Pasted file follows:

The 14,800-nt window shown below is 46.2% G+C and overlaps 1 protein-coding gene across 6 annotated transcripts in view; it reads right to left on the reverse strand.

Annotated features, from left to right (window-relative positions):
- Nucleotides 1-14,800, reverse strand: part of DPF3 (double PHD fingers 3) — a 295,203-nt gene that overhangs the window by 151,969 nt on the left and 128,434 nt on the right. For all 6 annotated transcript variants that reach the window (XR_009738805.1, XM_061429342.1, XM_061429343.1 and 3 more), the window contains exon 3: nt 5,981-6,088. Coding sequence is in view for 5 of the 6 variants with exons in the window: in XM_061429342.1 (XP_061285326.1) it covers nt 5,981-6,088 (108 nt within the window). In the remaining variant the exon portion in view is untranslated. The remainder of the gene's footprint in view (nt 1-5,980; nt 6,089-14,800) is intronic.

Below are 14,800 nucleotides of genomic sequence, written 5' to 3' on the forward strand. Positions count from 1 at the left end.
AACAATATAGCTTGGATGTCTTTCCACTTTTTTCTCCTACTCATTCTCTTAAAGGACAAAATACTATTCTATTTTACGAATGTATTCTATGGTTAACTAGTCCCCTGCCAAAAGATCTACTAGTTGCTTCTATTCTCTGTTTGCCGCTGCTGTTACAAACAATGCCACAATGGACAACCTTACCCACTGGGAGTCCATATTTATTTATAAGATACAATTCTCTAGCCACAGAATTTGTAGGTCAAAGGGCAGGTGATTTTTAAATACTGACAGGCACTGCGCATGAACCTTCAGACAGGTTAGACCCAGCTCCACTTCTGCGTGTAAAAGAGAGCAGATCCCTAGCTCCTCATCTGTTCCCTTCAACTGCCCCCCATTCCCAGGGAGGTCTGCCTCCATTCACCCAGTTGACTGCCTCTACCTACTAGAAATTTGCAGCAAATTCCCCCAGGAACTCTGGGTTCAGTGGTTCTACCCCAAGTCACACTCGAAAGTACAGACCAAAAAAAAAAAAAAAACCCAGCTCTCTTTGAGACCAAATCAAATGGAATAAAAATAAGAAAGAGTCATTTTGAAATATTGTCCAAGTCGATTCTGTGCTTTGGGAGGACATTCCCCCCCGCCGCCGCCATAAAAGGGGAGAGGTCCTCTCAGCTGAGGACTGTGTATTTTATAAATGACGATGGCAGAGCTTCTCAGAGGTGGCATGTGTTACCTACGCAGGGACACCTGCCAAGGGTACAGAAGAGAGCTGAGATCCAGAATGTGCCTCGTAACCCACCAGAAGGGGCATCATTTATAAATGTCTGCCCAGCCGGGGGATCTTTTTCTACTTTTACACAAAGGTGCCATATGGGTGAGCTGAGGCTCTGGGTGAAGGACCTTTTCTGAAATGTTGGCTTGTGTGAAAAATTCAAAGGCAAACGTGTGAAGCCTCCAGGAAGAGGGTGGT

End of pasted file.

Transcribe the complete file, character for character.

The 14,800-nt window shown below is 46.2% G+C and overlaps 1 protein-coding gene across 6 annotated transcripts in view; it reads right to left on the reverse strand.

Annotated features, from left to right (window-relative positions):
- Nucleotides 1-14,800, reverse strand: part of DPF3 (double PHD fingers 3) — a 295,203-nt gene that overhangs the window by 151,969 nt on the left and 128,434 nt on the right. For all 6 annotated transcript variants that reach the window (XR_009738805.1, XM_061429342.1, XM_061429343.1 and 3 more), the window contains exon 3: nt 5,981-6,088. Coding sequence is in view for 5 of the 6 variants with exons in the window: in XM_061429342.1 (XP_061285326.1) it covers nt 5,981-6,088 (108 nt within the window). In the remaining variant the exon portion in view is untranslated. The remainder of the gene's footprint in view (nt 1-5,980; nt 6,089-14,800) is intronic.

Below are 14,800 nucleotides of genomic sequence, written 5' to 3' on the forward strand. Positions count from 1 at the left end.
AACAATATAGCTTGGATGTCTTTCCACTTTTTTCTCCTACTCATTCTCTTAAAGGACAAAATACTATTCTATTTTACGAATGTATTCTATGGTTAACTAGTCCCCTGCCAAAAGATCTACTAGTTGCTTCTATTCTCTGTTTGCCGCTGCTGTTACAAACAATGCCACAATGGACAACCTTACCCACTGGGAGTCCATATTTATTTATAAGATACAATTCTCTAGCCACAGAATTTGTAGGTCAAAGGGCAGGTGATTTTTAAATACTGACAGGCACTGCGCATGAACCTTCAGACAGGTTAGACCCAGCTCCACTTCTGCGTGTAAAAGAGAGCAGATCCCTAGCTCCTCATCTGTTCCCTTCAACTGCCCCCCATTCCCAGGGAGGTCTGCCTCCATTCACCCAGTTGACTGCCTCTACCTACTAGAAATTTGCAGCAAATTCCCCCAGGAACTCTGGGTTCAGTGGTTCTACCCCAAGTCACACTCGAAAGTACAGACCAAAAAAAAAAAAAAAACCCAGCTCTCTTTGAGACCAAATCAAATGGAATAAAAATAAGAAAGAGTCATTTTGAAATATTGTCCAAGTCGATTCTGTGCTTTGGGAGGACATTCCCCCCCGCCGCCGCCATAAAAGGGGAGAGGTCCTCTCAGCTGAGGACTGTGTATTTTATAAATGACGATGGCAGAGCTTCTCAGAGGTGGCATGTGTTACCTACGCAGGGACACCTGCCAAGGGTACAGAAGAGAGCTGAGATCCAGAATGTGCCTCGTAACCCACCAGAAGGGGCATCATTTATAAATGTCTGCCCAGCCGGGGGATCTTTTTCTACTTTTACACAAAGGTGCCATATGGGTGAGCTGAGGCTCTGGGTGAAGGACCTTTTCTGAAATGTTGGCTTGTGTGAAAAATTCAAAGGCAAACGTGTGAAGCCTCCAGGAAGAGGGTGGT